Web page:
1.  How did you get into the flute industry, and how many years have you worked for J.L. Smith & Co.? I first started in the flute business in 2007. Having finished a Bachelors degree in Flute Performance at the North Carolina School of the Arts a few years earlier, I was freelancing, teaching lessons, and working part time at Barnes & Noble. (A familiar story to many musicians!) You can imagine my excitement when an email from J.L. Smith & Co. popped into my inbox announcing an opening for a Flute Specialist to assist in their Flute Department. I was fortunate enough to be chosen for that spot and right away I fell in love with the combination of flutes and business. What better gig? – Surrounded by new flutes all day, helping flutists of all ages and levels choose the perfect instrument. As much as I enjoyed my job at J.L. Smith, I had an itch to go back to school for a Masters degree. So, in 2009 I left the business to attend graduate school at the University of Miami, Frost School of Music. Completing that degree was a goal that I needed to achieve and my time in Miami was priceless. I had the enormous honor of studying with professor Trudy Kane. While pursuing that degree, I found myself missing the flute business, and did some part time work for Altus Handmade Flutes assisting at trade shows and events. After completing my Masters and spending some time on the audition circuit, I decided that my ideal career was in the flute industry, and that I would find ways to also incorporate teaching and performing into my life. I contacted Jeff Smith and asked him to let me know of any positions available in the industry. Coincidentally he was looking for someone to lead the Flute Division of J.L. Smith! I was hired (or re-hired I should say) shortly there after and rejoined the J.L. Smith team as Director of Flute Sales in 2012. In June of 2015, J.L. Smith & Co. purchased Flute World, and I now have the privilege of leading two teams of wonderful people all working to enhance the lives of flutists around the world. 2.  Describe a typical day at J.L. Smith & Co. Many musicians don’t realize that J.L. Smith is a multi-faceted company. Not only are we a dealer of fine flutes, piccolos, and headjoints, we have an industry leading repair shop with technicians specifically trained in expert flute repair. Our technicians spend hours setting up our inventory to the highest standards. Once you find your dream flute, they keep it performing at its greatest potential for years to come. The other side of our business is in manufacturing. Jeff Smith designs tools and parts that are used in the manufacturing and repairing of musical instruments – mostly woodwinds. Those tools and parts are made in house in our machine shop. We also own Valentino and make Valentino pads and accessories in our facility. Let’s not forget that we are also the new distributor for Flutescooter bags! So, a typical day at J.L. Smith depends on your role! In the Flute Division we typically start the day by reviewing the list of instruments that are out on trial, as...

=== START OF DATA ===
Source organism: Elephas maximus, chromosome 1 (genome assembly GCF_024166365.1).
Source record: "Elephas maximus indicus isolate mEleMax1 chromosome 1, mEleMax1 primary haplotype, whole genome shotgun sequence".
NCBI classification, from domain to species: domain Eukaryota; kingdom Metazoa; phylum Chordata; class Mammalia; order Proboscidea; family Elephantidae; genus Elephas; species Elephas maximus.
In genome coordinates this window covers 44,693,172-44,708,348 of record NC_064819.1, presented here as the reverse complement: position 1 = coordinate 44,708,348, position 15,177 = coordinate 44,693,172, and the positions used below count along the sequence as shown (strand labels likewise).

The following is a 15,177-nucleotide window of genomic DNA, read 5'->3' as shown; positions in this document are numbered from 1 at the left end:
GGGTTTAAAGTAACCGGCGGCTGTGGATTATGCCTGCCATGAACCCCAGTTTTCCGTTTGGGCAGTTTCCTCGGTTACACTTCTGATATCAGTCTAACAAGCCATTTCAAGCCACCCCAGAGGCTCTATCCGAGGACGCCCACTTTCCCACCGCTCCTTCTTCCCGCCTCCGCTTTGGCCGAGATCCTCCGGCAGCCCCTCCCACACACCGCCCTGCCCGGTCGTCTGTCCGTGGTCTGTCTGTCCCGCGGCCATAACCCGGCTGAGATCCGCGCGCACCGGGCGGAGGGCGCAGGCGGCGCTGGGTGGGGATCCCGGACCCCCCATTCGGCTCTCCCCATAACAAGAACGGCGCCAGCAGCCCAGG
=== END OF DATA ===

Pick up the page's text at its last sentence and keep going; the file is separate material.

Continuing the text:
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San Francisco Contemporary Music Players Concert Review featuring Alice Teyssier

Posted by on Oct 22, 2015 in Articles, Blog, Featured | 0 comments

San Francisco Contemporary Music Players Concert Review featuring Alice Teyssier

Not knowing what to expect when San Francisco based flutist, Tod Brody extended tickets to hear the San Francisco Contemporary Music Players at the San Francisco Conservatory of Music on October 20, 2016, made for a most delicious surprise for all who were in attendance. The 45th season opening program began with David Lang’s “death speaks” (2012).  Immediately we were transported to another realm.  This hypnotic, liquid and ethereal work is set to poetry by the composer.  The performers, Kate Campbell, piano, Travis Andrews, guitar, Roy Malan, violin and Alice Teyssier, soprano did an excellent job of maintaining the entrancingly serene atmosphere.  The soprano soloist, Alice Teyssier, (who is also a flutist!) was particularly riveting and haunting, ushering even non-tangible elements to the stage with her fluid and mellifluous voice. Next on the program was Lee Hyla’s “We Speak Etruscan” (1992) performed by Jeff Anderle, bass clarinet and David Wegehaupt, baritone sax.  This exquisite work showcased two instruments that we rarely hear together.  Anderle and Wegehaupt performed the full spectrum of their respective instruments, with impeccable high registers, impressive low registers and even beatbox flavored percussion which came resonating through their perspicacious horns. The “Improvisation” by Kyle Bruckmann, oboe, and Ken Ueno, throat singer, left the audience speechless.  Tapping into the extremes of both instruments, using micro-tones, multiphonics, key slaps, circular breathing and hand gestures, the duo successfully theatrically depicted what one might relate to the horrors of war.  Particularly Ueno who used his voice through a megaphone while gasping, flailing, whimpering..... on purpose, as if tortured.  The interlude made for a powerfully traumatic episode, bringing the audience to what it might feel like to come face to face with the wretchedness of purgatory. Following the intermission came Gerard Grisey’s Quatre “Chants Pour Franchir le Seuil” (Four Songs to Cross the Threshold) under the direction of Steven Schick.  This is a dramatic and chilling work, for soprano and chamber orchestra (and extensive percussion) had the following compelling movement titles:  1.  The death of an angel, 2.  The death of civilization, 3.  The death of the voice, 4.  The death of humanity.  Alice Teyssier ascended the stage in a bewitching white dress, which beautifully set the tone for the mesmerizing work.  Her voice soared above the ensemble, captivating her audience, bringing them through palpable depths and rising beyond cognition.  Her voice was both ethereal and riveting, lavishing her audience with burning vocal screams towards the end of the intoxicating work, and finishing as if “finally freed from a nightmare” as the program notes depicted. The San Francisco Contemporary Music Players presented the audience a tour de force sonic palette, from the ethereal, to death, torture, nightmare and lullaby via it’s exquisite top notch performers which made for an inspiringly engaging evening. Viviana Guzman, The Flute View Magazine  ...